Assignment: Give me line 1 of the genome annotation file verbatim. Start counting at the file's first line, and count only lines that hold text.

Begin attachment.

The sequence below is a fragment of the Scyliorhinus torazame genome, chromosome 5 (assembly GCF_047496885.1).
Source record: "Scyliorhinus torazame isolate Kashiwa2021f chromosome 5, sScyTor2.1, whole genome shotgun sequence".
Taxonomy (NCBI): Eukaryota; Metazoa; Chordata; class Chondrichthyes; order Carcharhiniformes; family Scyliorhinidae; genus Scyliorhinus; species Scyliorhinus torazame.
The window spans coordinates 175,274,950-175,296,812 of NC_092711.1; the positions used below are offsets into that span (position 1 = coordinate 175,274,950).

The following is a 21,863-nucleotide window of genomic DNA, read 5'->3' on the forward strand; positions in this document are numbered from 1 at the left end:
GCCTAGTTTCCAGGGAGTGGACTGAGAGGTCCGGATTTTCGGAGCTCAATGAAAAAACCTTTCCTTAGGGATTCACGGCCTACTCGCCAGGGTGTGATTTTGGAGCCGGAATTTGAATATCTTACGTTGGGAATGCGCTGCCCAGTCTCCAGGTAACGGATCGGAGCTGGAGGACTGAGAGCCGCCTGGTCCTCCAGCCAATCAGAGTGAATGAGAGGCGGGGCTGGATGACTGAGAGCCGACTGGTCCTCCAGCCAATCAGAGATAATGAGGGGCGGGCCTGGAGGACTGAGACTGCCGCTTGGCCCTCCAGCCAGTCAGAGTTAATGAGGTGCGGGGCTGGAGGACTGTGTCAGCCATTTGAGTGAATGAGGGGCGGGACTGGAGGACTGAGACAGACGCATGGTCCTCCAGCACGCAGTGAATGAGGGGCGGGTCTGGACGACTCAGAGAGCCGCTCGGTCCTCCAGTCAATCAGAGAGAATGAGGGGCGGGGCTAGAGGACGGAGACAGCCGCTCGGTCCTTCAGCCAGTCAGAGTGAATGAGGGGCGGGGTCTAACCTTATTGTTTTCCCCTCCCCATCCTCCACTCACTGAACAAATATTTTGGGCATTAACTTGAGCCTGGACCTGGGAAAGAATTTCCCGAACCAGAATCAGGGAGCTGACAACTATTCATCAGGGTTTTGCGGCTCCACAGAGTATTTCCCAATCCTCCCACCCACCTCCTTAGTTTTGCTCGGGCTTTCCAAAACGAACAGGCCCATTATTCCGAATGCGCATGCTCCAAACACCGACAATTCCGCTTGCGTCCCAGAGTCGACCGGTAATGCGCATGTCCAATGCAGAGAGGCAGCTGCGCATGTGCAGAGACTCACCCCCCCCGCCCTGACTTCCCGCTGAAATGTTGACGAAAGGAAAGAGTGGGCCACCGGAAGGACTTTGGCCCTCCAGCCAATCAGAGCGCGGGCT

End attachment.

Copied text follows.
The sequence below is a fragment of the Scyliorhinus torazame genome, chromosome 5 (assembly GCF_047496885.1).